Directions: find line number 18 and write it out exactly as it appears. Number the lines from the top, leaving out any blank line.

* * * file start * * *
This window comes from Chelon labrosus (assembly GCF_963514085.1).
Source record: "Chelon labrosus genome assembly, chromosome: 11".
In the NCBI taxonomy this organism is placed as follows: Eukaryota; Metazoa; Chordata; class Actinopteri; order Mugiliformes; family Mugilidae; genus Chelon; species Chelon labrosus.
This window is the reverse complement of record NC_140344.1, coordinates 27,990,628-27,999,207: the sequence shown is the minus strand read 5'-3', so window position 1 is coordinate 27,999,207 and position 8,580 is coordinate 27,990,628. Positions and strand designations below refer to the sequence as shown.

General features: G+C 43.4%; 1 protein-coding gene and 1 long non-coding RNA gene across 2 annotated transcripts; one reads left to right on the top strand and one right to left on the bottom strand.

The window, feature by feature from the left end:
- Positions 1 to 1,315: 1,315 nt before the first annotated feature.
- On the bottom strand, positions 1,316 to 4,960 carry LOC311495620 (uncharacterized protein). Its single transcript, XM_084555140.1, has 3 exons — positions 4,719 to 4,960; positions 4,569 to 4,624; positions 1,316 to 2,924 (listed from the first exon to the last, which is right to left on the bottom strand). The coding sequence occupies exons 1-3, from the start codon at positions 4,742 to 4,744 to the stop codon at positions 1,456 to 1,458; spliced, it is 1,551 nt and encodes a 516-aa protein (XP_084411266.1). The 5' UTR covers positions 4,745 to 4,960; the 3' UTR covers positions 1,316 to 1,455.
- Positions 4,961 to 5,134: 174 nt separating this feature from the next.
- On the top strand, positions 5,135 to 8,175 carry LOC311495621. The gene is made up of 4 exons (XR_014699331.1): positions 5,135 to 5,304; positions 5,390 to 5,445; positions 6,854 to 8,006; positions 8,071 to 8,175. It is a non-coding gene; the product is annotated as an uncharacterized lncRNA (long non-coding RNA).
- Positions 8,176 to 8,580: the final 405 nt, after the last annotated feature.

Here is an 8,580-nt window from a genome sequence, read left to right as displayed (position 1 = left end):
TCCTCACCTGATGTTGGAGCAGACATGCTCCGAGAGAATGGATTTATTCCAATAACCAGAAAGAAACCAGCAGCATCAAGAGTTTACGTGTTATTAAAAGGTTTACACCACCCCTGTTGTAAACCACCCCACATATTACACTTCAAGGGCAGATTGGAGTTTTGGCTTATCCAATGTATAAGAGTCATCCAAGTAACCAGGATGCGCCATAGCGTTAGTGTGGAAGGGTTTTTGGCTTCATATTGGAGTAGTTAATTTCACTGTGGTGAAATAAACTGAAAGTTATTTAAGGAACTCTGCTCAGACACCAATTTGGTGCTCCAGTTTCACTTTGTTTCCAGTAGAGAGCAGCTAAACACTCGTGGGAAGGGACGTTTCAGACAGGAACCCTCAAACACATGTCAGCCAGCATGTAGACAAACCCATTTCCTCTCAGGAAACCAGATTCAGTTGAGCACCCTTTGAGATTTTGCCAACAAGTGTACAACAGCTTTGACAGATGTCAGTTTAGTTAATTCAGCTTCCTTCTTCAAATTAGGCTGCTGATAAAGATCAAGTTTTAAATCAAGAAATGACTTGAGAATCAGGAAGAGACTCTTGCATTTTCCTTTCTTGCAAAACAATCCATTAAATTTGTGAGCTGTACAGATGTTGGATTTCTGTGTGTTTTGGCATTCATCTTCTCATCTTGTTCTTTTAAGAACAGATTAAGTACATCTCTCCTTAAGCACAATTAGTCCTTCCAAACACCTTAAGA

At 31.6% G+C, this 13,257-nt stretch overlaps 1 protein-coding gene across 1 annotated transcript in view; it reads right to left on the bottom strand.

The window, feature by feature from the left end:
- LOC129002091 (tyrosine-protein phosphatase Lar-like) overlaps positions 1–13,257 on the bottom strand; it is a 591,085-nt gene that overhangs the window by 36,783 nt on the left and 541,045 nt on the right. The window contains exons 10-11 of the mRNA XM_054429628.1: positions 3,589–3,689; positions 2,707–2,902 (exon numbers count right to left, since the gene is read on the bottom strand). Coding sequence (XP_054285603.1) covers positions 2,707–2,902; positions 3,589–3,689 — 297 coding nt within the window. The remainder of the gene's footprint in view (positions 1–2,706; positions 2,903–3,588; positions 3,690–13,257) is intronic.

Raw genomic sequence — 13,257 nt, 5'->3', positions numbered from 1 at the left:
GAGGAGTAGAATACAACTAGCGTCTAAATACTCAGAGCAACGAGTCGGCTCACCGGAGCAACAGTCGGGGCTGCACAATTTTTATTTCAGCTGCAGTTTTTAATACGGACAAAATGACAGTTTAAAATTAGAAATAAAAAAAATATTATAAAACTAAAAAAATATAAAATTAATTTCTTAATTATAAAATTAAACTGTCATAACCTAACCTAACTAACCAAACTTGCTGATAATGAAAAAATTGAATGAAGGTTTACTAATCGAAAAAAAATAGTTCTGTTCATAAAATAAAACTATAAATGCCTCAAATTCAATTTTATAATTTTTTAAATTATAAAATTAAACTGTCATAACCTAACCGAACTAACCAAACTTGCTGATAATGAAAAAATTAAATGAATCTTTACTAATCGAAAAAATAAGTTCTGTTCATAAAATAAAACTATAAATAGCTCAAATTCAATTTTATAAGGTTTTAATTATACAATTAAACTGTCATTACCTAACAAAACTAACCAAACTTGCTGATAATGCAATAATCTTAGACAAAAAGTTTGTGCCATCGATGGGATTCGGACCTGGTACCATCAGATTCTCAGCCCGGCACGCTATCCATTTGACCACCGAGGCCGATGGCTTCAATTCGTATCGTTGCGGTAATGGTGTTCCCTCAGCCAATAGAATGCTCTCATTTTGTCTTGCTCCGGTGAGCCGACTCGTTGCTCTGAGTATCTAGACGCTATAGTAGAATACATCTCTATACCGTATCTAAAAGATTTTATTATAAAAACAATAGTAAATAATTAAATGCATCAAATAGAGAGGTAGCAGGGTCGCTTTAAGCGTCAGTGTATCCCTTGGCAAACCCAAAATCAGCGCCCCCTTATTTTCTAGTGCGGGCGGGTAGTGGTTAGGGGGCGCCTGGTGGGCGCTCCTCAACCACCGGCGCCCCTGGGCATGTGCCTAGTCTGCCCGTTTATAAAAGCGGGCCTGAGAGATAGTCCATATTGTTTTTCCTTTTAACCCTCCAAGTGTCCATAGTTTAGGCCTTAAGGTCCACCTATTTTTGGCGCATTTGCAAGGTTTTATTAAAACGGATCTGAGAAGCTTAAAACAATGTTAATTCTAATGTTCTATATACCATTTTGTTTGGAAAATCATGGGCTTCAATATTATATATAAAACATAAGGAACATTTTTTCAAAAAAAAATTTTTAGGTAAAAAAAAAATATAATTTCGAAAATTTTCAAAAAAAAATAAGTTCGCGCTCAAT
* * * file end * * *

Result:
GAGGAGTAGAATACAACTAGCGTCTAAATACTCAGAGCAACGAGTCGGCTCACCGGAGCAACAGTCGGGGCTGCACAATTTTTATTTCAGCTGCAGTTTTTAATACGGACAAAATGACAGTTTAAAATTAGAAATAAAAAAAATATTATAAAACTAAAAAAATATAAAATTAATTTCTTAATTATAAAATTAAACTGTCATAACCTAACCTAACTAACCAAACTTGCTGATAATGAAAAAATTGAATGAAGGTTTACTAATCGAAAAAAAATAGTTCTGTTCATAAAATAAAACTATAAATGCCTCAAATTCAATTTTATAATTTTTTAAATTATAAAATTAAACTGTCATAACCTAACCGAACTAACCAAACTTGCTGATAATGAAAAAATTAAATGAATCTTTACTAATCGAAAAAATAAGTTCTGTTCATAAAATAAAACTATAAATAGCTCAAATTCAATTTTATAAGGTTTTAATTATACAATTAAACTGTCATTACCTAACAAAACTAACCAAACTTGCTGATAATGCAATAATCTTAGACAAAAAGTTTGTGCCATCGATGGGATTCGGACCTGGTACCATCAGATTCTCAGCCCGGCACGCTATCCATTTGACCACCGAGGCCGATGGCTTCAATTCGTATCGTTGCGGTAATGGTGTTCCCTCAGCCAATAGAATGCTCTCATTTTGTCTTGCTCCGGTGAGCCGACTCGTTGCTCTGAGTATCTAGACGCTATAGTAGAATACATCTCTATACCGTATCTAAAAGATTTTATTATAAAAACAATAGTAAATAATTAAATGCATCAAATAGAGAGGTAGCAGGGTCGCTTTAAGCGTCAGTGTATCCCTTGGCAAACCCAAAATCAGCGCCCCCTTATTTTCTAGTGCGGGCGGGTAGTGGTTAGGGGGCGCCTGGTGGGCGCTCCTCAACCACCGGCGCCCCTGGGCATGTGCCTAGTCTGCCCGTTTATAAAAGCGGGCCTGAGAGATAGTCCATATTGTTTTTCCTTTTAACCCTCCAAGTGTCCATAGTTTAGGCCTTAAGGTCCACCTATTTTTGGCGCATTTGCAAGGTTTTATTAAAACGGATCTGAGAAGCTTAAAACAATGTTAATTCTAATGTTCTATATACCATTTTGTTTGGAAAATCATGGGCTTCAATATTATATATAAAACATAAGGAACATTTTTTCAAAAAAAAATTTTTAGGTAAAAAAAAAATATAATTTCGAAAATTTTCAAAAAAAAATAAGTTCGCGCTCAAT